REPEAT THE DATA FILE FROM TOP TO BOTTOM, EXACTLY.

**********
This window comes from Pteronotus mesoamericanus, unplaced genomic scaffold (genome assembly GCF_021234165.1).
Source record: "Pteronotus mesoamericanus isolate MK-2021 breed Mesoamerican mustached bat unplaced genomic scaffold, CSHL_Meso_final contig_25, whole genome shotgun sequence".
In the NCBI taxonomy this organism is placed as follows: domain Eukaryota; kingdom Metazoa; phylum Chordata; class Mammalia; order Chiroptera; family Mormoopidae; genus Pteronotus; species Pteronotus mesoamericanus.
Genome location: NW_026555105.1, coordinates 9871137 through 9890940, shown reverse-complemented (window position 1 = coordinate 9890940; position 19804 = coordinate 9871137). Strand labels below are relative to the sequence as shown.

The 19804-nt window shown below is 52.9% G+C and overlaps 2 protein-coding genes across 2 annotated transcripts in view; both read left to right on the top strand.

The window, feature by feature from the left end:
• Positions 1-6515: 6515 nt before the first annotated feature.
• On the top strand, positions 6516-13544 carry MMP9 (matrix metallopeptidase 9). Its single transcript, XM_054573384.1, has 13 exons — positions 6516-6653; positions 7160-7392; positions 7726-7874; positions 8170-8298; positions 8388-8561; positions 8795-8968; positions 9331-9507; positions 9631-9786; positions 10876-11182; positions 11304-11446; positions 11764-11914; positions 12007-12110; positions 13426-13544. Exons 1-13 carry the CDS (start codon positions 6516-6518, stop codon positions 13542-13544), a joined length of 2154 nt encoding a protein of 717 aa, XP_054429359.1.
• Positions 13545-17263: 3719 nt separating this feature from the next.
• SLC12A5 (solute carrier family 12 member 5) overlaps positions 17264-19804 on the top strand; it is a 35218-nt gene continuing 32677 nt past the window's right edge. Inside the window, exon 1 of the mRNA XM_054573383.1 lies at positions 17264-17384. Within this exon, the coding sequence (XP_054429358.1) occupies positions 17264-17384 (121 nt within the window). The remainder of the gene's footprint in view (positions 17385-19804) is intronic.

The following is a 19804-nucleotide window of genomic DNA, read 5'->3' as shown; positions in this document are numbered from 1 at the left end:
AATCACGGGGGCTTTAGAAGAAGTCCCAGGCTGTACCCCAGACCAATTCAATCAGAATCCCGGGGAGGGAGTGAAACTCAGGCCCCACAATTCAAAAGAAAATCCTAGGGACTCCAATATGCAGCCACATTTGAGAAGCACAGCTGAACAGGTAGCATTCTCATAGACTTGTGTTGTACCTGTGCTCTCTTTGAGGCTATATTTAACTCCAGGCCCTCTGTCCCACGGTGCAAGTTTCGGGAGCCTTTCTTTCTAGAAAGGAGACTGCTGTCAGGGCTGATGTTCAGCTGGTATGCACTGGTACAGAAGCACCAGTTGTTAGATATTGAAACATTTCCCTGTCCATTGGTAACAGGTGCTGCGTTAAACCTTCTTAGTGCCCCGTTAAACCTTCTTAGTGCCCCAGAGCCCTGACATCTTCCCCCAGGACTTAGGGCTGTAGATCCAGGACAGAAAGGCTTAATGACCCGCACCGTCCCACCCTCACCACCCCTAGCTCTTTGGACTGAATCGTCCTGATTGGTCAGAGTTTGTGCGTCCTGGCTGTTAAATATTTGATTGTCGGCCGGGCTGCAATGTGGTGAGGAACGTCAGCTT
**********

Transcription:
This window comes from Pteronotus mesoamericanus, unplaced genomic scaffold (genome assembly GCF_021234165.1).
Source record: "Pteronotus mesoamericanus isolate MK-2021 breed Mesoamerican mustached bat unplaced genomic scaffold, CSHL_Meso_final contig_25, whole genome shotgun sequence".
In the NCBI taxonomy this organism is placed as follows: domain Eukaryota; kingdom Metazoa; phylum Chordata; class Mammalia; order Chiroptera; family Mormoopidae; genus Pteronotus; species Pteronotus mesoamericanus.
Genome location: NW_026555105.1, coordinates 9871137 through 9890940, shown reverse-complemented (window position 1 = coordinate 9890940; position 19804 = coordinate 9871137). Strand labels below are relative to the sequence as shown.

The 19804-nt window shown below is 52.9% G+C and overlaps 2 protein-coding genes across 2 annotated transcripts in view; both read left to right on the top strand.

The window, feature by feature from the left end:
• Positions 1-6515: 6515 nt before the first annotated feature.
• On the top strand, positions 6516-13544 carry MMP9 (matrix metallopeptidase 9). Its single transcript, XM_054573384.1, has 13 exons — positions 6516-6653; positions 7160-7392; positions 7726-7874; positions 8170-8298; positions 8388-8561; positions 8795-8968; positions 9331-9507; positions 9631-9786; positions 10876-11182; positions 11304-11446; positions 11764-11914; positions 12007-12110; positions 13426-13544. Exons 1-13 carry the CDS (start codon positions 6516-6518, stop codon positions 13542-13544), a joined length of 2154 nt encoding a protein of 717 aa, XP_054429359.1.
• Positions 13545-17263: 3719 nt separating this feature from the next.
• SLC12A5 (solute carrier family 12 member 5) overlaps positions 17264-19804 on the top strand; it is a 35218-nt gene continuing 32677 nt past the window's right edge. Inside the window, exon 1 of the mRNA XM_054573383.1 lies at positions 17264-17384. Within this exon, the coding sequence (XP_054429358.1) occupies positions 17264-17384 (121 nt within the window). The remainder of the gene's footprint in view (positions 17385-19804) is intronic.

The following is a 19804-nucleotide window of genomic DNA, read 5'->3' as shown; positions in this document are numbered from 1 at the left end:
AATCACGGGGGCTTTAGAAGAAGTCCCAGGCTGTACCCCAGACCAATTCAATCAGAATCCCGGGGAGGGAGTGAAACTCAGGCCCCACAATTCAAAAGAAAATCCTAGGGACTCCAATATGCAGCCACATTTGAGAAGCACAGCTGAACAGGTAGCATTCTCATAGACTTGTGTTGTACCTGTGCTCTCTTTGAGGCTATATTTAACTCCAGGCCCTCTGTCCCACGGTGCAAGTTTCGGGAGCCTTTCTTTCTAGAAAGGAGACTGCTGTCAGGGCTGATGTTCAGCTGGTATGCACTGGTACAGAAGCACCAGTTGTTAGATATTGAAACATTTCCCTGTCCATTGGTAACAGGTGCTGCGTTAAACCTTCTTAGTGCCCCGTTAAACCTTCTTAGTGCCCCAGAGCCCTGACATCTTCCCCCAGGACTTAGGGCTGTAGATCCAGGACAGAAAGGCTTAATGACCCGCACCGTCCCACCCTCACCACCCCTAGCTCTTTGGACTGAATCGTCCTGATTGGTCAGAGTTTGTGCGTCCTGGCTGTTAAATATTTGATTGTCGGCCGGGCTGCAATGTGGTGAGGAACGTCAGCTT